Michael Russem is a Cambridge, MA-based publisher and designer of books and more who runs Kat Ran Press. Over the past few years he has been publishing festschrifts devoted to designer-designed postage stamps and currency. The most recent is Why Stamps? by Ivan Chermayeff, in which postage and letters are part and parcel of his abstract collages. I asked Michael to tells us about the interest in these perforated little graphic gems.
The Chermayeff addition to your Philatelic series is Why Stamps? It begs the question, why are you so stuck on stamps?
I’m actually not the least bit interested in stamps. These things only interest me as overlooked examples of work by type designers and notable graphic designers. We tend to study and obsess over the work of many of these designers, and postage stamps exist in this unsexy area of design that’s been largely ignored by the design community. Imagine Bob Dylan wrote a jingle for a used car dealer in Hibbing, MN: We’d want to hear that just to know how he tackled the seemingly insignificant form—and to wonder why he thought it worthy of his time. Stamps only interest me in that they help me to understand the larger stories of these designers. If I’d found that type designers were designing thousands of cereal boxes that nobody knew about, I would have started collecting those instead. Fortunately, I’ve not found that to be the case.
How did this book come about?
When I published Postage Stamps by AIGA Medalists, I sent copies to the living Medalists featured in the book. Not long after, Ivan sent a letter of thanks. He wrote that he’d been making collages with stamps for 50 years and asked if I’d like to publish a book about them. The end. It couldn’t have been easier—and I could not be more grateful to Ivan for taking an interest and a chance on me. Now, I had a few books about Ivan’s collages already, but I had no memory of stamps and mail playing such a prominent role in them—and I’m obviously someone who’s more aware of stamps than most. It struck me that the whole is greater than the parts in Ivan’s work—and that’s not an easy thing to pull off in collage. And this begged the question, Why stamps?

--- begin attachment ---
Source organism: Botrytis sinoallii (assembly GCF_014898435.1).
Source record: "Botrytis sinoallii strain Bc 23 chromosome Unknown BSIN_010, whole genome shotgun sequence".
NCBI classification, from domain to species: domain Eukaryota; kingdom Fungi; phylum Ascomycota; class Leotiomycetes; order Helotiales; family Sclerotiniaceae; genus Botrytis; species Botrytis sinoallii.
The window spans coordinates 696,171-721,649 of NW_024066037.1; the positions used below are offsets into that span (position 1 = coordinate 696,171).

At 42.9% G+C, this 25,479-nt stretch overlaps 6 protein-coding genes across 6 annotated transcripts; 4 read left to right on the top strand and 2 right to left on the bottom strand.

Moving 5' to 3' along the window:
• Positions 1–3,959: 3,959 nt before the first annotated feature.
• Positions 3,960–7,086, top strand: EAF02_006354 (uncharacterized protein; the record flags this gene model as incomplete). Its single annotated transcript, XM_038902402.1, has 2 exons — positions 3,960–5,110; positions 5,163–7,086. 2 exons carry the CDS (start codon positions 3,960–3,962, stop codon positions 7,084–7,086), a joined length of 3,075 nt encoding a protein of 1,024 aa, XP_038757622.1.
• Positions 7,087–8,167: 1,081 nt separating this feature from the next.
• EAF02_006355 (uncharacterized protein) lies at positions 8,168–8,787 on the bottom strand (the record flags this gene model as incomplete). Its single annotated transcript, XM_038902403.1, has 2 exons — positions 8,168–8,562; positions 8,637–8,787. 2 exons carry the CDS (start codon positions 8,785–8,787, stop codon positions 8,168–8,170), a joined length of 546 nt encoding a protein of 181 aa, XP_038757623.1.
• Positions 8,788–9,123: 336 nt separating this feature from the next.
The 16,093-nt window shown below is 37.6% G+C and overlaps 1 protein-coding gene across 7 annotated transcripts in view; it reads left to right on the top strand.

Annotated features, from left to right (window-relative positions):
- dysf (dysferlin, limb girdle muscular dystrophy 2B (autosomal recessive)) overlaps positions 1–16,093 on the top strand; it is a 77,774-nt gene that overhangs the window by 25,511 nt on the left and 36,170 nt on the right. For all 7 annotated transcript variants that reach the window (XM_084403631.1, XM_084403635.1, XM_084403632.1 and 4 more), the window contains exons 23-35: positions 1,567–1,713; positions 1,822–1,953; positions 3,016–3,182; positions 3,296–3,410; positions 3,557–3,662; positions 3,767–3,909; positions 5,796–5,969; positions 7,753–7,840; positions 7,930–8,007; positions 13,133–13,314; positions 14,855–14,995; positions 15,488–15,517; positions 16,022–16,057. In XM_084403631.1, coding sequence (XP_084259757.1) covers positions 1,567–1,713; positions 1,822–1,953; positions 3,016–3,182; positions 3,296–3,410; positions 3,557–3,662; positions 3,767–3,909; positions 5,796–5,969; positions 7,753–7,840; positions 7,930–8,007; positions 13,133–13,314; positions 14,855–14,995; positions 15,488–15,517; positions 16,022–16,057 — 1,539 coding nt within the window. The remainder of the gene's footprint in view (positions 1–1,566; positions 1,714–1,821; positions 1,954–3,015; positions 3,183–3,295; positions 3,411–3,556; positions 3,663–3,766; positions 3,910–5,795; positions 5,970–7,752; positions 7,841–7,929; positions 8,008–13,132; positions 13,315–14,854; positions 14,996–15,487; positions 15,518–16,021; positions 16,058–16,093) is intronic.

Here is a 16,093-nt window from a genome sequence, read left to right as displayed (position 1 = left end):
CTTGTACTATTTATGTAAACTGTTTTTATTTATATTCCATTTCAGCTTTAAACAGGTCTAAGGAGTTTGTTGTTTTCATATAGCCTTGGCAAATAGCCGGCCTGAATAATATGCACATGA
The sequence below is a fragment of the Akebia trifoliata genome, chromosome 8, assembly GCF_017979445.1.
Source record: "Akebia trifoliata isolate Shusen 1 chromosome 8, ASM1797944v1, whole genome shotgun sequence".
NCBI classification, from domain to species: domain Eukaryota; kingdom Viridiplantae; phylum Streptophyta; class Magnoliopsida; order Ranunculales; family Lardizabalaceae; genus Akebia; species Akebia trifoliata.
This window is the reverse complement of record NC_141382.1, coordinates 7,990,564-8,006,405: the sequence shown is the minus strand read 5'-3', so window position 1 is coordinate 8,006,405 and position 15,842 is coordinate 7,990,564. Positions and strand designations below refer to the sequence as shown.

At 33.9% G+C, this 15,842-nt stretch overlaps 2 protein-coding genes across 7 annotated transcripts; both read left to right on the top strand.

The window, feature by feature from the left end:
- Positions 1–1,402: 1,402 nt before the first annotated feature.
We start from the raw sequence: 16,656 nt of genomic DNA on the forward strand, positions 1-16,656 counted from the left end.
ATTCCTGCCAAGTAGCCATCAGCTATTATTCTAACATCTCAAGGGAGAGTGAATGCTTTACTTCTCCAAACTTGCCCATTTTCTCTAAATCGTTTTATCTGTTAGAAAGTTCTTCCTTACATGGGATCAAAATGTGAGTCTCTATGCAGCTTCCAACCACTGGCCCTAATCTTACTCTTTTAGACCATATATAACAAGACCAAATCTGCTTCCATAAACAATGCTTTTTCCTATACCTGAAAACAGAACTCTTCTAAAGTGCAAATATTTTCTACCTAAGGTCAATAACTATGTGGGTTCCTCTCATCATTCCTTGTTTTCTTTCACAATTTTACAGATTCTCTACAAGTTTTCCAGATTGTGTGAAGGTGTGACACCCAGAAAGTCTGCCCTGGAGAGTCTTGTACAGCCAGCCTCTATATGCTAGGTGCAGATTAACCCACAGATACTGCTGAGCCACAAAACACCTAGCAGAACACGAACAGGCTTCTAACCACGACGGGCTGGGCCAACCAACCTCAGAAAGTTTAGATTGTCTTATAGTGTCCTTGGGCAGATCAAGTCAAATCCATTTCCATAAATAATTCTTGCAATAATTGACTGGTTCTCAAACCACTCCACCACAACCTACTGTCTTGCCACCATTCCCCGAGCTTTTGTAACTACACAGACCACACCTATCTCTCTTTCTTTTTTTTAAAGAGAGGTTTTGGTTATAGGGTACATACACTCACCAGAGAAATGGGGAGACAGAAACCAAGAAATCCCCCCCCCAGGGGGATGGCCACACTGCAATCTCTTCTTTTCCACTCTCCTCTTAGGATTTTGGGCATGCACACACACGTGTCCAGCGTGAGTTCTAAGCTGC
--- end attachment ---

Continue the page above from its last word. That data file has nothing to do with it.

What is your plan for the series into the future?
I’m always surprised that designers have written passionately and eloquently about stamps and mail. Of all the things going on in the world, it amazes me that they care. So, that’s one thing I want these books to point out: These designers cared about something so small—and no matter what they’ve written, it’s always related to larger design principles.
I’ve had stamp-related essays by Piet Zwart and Gerrit Noordzij translated into English. Leonard Baskin (a voracious philatelist) and Antonio Frasconi both wrote funny and angry observations about stamps. The very next book, though, is a new edition of Towards a Reform of the Paper Currency by Dwiggins with an introduction by Bruce Kennett. It’s a funny and lively little rant with lots of good design ideas—not just for the improvement of the design of money, but for the design of anything.
Have you identified a loyal following?
Sure. Lots of type and design obsessives, of course. And this loyal following is often letting me know about designers or new stamps I might have missed. This really is a collection built by the village.
A few years ago I implemented a sponsorship program so people can sponsor pages with stamps by their favorite designers. This certainly hasn’t brought in anything significant, but it does help me to keep on top of things as I feel I have 45 small clients who want to see this progress and evolve.
Already there is the ability to customize and personalize postage. Do you see the “Istamp” as canceling out the official stamp?
Man, I wish it would. Think of how much real work I could get done if I wasn’t so distracted by this stuff!
Logo Design and Branding: Expert Guide
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